When the Trump administration so quickly into its tenure reversed that decision, environmental interest groups cried foul and immediately brought suit. See Indigenous Envtl. Network v. U.S. Dep’t of State, No. 4:17-cv-00029-BMM (D. Mont., complaint filed Mar. 27, 2017); Northern Plains Res. Council v. Shannon, No. 4:17-cv-00031-BMM (D. Mont., complaint filed Mar. 30, 2017). Like any typical infrastructure project permit embroiled in such controversy, NEPA and the Endangered Species Act (ESA) play leading roles in the lawsuits, especially given that the Trump administration prepared no new or supplemental EIS or ESA determinations. But this is not your typical infrastructure project permit.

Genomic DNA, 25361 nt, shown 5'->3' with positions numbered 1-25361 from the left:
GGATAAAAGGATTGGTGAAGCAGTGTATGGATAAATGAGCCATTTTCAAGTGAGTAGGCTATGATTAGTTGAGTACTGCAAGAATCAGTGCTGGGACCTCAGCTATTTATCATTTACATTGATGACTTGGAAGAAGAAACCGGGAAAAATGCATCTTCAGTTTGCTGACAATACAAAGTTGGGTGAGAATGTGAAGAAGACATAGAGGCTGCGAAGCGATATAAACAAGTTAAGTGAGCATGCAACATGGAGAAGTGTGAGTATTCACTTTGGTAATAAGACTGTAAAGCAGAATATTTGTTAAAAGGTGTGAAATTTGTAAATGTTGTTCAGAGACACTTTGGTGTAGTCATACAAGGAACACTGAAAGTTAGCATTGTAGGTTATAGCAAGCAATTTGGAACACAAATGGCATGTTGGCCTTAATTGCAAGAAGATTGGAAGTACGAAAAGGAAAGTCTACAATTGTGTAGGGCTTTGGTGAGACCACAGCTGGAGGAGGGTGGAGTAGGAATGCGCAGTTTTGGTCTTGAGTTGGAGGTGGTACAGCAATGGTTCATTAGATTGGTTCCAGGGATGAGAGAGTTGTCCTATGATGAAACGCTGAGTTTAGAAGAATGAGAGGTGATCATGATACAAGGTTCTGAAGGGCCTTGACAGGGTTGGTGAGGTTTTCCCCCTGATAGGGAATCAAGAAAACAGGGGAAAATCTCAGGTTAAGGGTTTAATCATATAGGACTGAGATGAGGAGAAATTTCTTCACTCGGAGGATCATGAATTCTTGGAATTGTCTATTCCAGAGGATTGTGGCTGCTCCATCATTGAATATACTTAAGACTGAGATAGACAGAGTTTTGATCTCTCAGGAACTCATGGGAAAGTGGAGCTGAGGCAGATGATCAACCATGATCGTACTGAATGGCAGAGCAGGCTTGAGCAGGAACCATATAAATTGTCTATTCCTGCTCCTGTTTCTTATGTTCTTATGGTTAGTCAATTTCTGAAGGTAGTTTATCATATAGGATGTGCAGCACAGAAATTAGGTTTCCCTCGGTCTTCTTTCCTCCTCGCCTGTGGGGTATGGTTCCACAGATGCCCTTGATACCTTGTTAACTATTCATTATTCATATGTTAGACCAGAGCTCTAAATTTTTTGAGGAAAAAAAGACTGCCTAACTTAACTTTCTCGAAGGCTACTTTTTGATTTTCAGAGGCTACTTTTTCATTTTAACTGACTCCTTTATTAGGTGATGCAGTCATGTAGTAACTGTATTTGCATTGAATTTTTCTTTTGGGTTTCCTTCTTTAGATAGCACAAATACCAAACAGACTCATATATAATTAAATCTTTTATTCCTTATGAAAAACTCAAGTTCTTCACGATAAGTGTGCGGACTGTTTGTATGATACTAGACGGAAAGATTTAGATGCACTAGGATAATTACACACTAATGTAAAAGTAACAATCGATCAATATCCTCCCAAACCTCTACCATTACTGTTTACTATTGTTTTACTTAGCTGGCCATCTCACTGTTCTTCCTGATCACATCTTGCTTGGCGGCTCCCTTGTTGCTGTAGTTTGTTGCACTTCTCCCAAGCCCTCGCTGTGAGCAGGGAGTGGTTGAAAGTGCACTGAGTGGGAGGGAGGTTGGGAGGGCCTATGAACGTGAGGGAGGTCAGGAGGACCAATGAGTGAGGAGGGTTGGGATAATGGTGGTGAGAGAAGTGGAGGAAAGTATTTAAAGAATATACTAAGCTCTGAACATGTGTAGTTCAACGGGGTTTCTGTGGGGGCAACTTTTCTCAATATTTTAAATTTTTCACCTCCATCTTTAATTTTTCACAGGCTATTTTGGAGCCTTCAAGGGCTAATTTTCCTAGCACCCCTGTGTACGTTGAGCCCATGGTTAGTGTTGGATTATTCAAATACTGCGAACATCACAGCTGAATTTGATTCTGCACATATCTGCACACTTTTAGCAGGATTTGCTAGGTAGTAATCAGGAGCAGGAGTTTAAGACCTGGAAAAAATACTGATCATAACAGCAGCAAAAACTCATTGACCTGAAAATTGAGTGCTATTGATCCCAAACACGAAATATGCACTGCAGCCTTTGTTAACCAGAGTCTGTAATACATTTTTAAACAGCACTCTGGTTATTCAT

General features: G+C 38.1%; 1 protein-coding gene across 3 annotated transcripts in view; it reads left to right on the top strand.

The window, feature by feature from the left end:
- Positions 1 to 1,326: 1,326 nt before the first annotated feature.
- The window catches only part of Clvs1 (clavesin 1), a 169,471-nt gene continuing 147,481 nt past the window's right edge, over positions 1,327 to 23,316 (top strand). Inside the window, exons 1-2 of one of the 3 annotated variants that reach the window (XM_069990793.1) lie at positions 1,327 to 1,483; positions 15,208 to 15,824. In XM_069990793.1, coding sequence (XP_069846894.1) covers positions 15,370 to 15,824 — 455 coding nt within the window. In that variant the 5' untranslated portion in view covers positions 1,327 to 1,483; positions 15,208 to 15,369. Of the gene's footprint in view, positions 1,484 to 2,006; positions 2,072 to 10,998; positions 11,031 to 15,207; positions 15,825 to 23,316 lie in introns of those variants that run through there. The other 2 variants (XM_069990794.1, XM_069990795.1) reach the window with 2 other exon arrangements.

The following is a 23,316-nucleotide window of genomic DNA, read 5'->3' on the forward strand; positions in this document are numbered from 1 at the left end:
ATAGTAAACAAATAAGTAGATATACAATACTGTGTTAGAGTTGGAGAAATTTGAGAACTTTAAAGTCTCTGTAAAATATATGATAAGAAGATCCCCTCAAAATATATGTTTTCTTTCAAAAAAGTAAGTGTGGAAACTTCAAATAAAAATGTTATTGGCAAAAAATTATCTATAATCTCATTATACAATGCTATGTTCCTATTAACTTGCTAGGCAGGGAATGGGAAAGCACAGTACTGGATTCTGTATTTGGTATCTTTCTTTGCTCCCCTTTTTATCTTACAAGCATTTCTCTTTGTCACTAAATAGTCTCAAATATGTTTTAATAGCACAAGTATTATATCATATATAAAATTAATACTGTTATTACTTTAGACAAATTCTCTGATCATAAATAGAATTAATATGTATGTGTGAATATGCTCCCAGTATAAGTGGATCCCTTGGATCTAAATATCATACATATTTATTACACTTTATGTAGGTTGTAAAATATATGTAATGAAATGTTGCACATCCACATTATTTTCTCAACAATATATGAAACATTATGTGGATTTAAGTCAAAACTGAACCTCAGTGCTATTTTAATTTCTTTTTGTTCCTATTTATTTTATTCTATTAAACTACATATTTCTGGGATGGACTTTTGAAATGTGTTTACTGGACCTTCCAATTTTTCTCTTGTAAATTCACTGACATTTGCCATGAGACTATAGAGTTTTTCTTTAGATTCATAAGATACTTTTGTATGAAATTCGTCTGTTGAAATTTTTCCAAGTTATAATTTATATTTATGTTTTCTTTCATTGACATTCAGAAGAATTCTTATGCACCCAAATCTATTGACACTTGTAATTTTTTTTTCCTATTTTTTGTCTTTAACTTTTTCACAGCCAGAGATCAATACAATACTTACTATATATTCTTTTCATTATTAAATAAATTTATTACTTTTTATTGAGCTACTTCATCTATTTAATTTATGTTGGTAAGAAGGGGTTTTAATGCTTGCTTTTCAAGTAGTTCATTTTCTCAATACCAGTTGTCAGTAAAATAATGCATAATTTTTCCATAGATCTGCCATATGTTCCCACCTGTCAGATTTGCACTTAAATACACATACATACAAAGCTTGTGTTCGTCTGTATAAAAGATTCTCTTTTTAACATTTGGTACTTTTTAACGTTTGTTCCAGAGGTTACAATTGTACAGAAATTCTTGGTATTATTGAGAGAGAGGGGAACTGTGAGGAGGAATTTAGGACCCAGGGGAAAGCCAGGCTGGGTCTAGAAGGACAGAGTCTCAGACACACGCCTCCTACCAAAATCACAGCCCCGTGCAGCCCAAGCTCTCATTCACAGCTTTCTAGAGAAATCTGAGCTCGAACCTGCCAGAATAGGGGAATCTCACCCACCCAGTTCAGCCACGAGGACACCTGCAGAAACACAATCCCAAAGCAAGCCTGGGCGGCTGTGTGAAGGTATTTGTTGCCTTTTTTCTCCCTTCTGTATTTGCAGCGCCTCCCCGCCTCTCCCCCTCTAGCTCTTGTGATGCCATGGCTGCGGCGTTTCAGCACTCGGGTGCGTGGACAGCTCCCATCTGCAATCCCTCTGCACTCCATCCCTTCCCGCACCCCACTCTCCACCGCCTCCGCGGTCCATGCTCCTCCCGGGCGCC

To begin with, the State Department issued a presidential permit. Presidents long have taken the position that their authority over foreign relations empowers them to permit or deny border-crossing infrastructure. A complex web of executive orders and agency rules and guidance governs the presidential permit process, with two executive orders being of central importance to oil pipelines. President Johnson in 1968 issued Executive Order 11423 to designate the Department of State as the agency administering the presidential permits program for specified facilities including oil pipelines. 33 Fed. Reg. 11,741 (Aug 16, 1968). Executive Order 11423 references no specific constitutional or statutory authority, asserting instead that “proper conduct of the foreign relations of the United States requires that executive permission be obtained for the construction and maintenance at the borders of the United States of facilities connecting the United States with a foreign country.” Id. In 2004, President George W. Bush amended Executive Order 11423 with Executive Order 13337, which requires the State Department to issue a presidential permit “if the Secretary of State finds that issuance of a permit to the applicant would serve the national interest.” 69 Fed. Reg. 25,299, 25,300 (Apr. 30, 2004). Notably, a different set of executive orders covers natural gas pipelines and electric transmission lines, designating other agencies as the permit administrators, and federal legislation also governs those facilities, whereas no federal statute has been enacted governing oil pipeline siting, much less pipeline border crossings. See generally Cong. Res. Serv., Presidential Permits for Border Crossing Energy Facilities, CRS R43261 (Oct. 29, 2013).